[10:46:35 AM] Kristen Nicole: hi Norbu, I was planning to come to the school today but I was robbed this morning and I'm really upset
Kristen Nicole: so I don't know if I'll make it today

Norbu: o hhhh
Norbu: wat happened
Norbu: u robbed means like wat

Kristen Nicole: well, someone stole my shoes
Kristen Nicole: they were $100, which is about 5,000 rupees
Kristen Nicole: and now I don't have any shoes to wear for three months
Kristen Nicole: so I'm really upset

Norbu: ohhh thats bad
Norbu: well cheers gal
Norbu: its not great deal...obstacles are the means to make u stronger...all u got to do is over come it...
Norbu: thats like you got to more cautious when watever u do next time...coz u are in different world out here
Norbu: there is a saying " when u know u can't get back things lost or can't undo the past...
Norbu: there's no use worrying or being upset of that
Norbu: but if something can be done or there's any hope...you could do any thing to make it happen...
Norbu: so anyways relax and breathe and jsut get over with it...

Kristen Nicole: okay, I'm working on it
Kristen Nicole: Lands, thank you Norbu
Kristen Nicole: you've really helped
Kristen Nicole: I'm still not sure what I'll wear on my feet for three months, but I'm not as upset anymore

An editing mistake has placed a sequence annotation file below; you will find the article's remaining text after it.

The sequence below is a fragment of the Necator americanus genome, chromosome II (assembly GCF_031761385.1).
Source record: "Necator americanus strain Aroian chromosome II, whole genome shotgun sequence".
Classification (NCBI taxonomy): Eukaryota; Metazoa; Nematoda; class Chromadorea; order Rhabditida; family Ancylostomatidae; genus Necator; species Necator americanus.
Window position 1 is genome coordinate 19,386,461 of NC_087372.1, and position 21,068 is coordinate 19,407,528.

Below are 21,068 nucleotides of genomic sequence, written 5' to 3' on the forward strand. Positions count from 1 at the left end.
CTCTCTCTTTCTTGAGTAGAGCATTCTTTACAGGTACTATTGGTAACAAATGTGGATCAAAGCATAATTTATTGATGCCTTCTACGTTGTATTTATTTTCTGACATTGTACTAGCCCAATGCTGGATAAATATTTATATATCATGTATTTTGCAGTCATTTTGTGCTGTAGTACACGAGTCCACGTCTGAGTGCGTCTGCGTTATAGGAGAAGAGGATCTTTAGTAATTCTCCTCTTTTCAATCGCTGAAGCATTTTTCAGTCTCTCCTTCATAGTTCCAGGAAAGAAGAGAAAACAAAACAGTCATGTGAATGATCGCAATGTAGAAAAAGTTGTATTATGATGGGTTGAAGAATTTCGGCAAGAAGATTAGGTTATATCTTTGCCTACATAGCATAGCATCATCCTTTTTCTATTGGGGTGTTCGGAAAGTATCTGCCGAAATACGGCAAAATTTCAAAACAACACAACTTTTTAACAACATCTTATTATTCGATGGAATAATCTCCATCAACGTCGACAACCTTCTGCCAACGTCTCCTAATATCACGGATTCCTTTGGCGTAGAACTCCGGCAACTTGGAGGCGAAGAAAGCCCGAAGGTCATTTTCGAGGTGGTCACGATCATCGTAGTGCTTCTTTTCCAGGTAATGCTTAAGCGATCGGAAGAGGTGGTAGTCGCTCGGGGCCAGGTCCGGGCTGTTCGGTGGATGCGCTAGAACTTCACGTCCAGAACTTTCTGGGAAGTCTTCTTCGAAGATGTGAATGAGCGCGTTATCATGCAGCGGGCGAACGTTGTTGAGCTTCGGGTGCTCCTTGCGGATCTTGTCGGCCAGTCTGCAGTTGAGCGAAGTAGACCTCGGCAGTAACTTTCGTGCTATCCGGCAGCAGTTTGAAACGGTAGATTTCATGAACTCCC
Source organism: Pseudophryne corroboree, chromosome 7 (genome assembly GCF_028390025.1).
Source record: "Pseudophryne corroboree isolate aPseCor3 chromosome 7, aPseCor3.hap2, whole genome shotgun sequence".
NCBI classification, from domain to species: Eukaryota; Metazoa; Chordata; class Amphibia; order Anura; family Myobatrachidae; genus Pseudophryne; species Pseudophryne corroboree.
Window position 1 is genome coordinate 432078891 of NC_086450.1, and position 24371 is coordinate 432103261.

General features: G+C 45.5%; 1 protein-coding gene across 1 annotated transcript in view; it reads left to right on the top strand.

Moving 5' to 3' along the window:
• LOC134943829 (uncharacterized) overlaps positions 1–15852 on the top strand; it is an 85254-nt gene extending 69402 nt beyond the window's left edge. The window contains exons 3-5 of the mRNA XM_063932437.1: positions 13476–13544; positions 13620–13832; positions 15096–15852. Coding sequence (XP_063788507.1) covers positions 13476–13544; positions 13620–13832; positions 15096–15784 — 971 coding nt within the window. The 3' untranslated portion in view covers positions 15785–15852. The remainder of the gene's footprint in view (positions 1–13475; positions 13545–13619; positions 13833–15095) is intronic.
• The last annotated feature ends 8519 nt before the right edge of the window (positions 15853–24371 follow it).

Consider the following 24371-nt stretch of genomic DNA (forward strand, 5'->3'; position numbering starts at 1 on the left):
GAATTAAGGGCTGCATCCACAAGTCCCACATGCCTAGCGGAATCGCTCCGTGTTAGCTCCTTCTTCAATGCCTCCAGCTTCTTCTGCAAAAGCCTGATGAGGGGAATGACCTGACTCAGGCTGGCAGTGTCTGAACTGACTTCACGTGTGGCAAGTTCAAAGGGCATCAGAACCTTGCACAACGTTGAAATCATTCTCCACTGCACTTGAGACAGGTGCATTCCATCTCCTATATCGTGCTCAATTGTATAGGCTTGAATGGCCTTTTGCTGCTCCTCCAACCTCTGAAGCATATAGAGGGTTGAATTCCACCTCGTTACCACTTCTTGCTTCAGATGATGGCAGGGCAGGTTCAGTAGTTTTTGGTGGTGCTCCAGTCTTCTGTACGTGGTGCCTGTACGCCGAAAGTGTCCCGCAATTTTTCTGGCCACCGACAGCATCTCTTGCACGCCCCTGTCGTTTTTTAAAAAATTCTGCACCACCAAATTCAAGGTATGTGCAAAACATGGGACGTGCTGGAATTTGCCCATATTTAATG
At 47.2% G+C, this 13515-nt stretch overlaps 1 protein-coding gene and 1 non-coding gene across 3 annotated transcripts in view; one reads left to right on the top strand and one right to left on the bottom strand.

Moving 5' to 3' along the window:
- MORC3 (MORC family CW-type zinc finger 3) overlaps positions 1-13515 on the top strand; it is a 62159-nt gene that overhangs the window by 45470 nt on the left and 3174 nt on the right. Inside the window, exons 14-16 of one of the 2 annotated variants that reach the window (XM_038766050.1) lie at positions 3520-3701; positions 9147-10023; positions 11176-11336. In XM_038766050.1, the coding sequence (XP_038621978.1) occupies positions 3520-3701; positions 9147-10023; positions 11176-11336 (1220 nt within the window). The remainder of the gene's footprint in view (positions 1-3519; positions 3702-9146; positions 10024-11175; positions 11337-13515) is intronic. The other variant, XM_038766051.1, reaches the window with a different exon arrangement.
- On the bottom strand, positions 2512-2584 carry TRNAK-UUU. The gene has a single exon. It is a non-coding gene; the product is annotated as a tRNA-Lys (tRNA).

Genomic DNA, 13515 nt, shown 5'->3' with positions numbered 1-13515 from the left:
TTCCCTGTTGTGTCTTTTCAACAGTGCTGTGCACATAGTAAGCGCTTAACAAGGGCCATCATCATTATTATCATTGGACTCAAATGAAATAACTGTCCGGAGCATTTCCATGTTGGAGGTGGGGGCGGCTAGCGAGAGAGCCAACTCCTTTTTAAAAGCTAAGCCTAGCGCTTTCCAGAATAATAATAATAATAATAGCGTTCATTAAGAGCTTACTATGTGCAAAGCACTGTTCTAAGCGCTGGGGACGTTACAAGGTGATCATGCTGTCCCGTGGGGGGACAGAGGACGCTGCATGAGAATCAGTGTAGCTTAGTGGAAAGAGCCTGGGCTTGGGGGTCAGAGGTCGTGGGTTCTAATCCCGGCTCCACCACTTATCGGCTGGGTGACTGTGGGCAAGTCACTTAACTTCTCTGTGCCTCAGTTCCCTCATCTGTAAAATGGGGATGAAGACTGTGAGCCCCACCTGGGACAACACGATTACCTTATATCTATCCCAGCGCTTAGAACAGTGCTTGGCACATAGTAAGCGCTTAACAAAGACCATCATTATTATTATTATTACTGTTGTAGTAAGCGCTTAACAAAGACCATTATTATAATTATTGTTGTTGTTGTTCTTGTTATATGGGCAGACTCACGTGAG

Norbu: buy one shoe...that's it...
Norbu: its not so costly...or a slipper...cost only some hundred ruppees n shoe cost around some hundred to 1500 rs. u can get quite a good items
Norbu: in mcleod ganj

Kristen Nicole: yes
Kristen Nicole: probably
Kristen Nicole: not as good as my chacos, but probably good

Norbu: :)
Norbu: thats the spirit...materialism isnt the perfect solution...all things that one posses must either lose or worn out someday...all thats filled get empty and all things that comes to world must go...so.........

Kristen Nicole: :)
[11:17:56 AM] Kristen Nicole: Thanks Norbu

I may as well share the story of the monk now since there is a small chance that it could provide a miraculously happy ending to this story (hey, I just read Hansel and Gretel this morning, I believe in fairy tale endings)

Yesterday was wonderfully bizarre. After spending the morning working on homework in a cafe, I went wandering about town where I accidentally made the best bargain of my life (and proceeded to not buy the jewelry anyway) and then got lost and ran into a pack of monkeys.  Having just learned that the monkeys have been known to attack and bite people, I became rather nervous, especially when one of the big monkeys growled (?) at me. Then who comes along but Karma! Yes, the very man that my group and I met on the bus to Dharamsala, the one with the funny jokes and hilarious laughter. What are the odds of that? So I told him I was scared of the monkeys and he laughed and walked with me so they wouldn't attack. As we walked I asked him if his name was Karma, and he stopped short. "How do you know that?" I am pretty sure he was freaked out at this point. I quickly explained that I'd been one in the group of students he'd met on the bus, and he laughed and went on about what a small world it is. Indeed!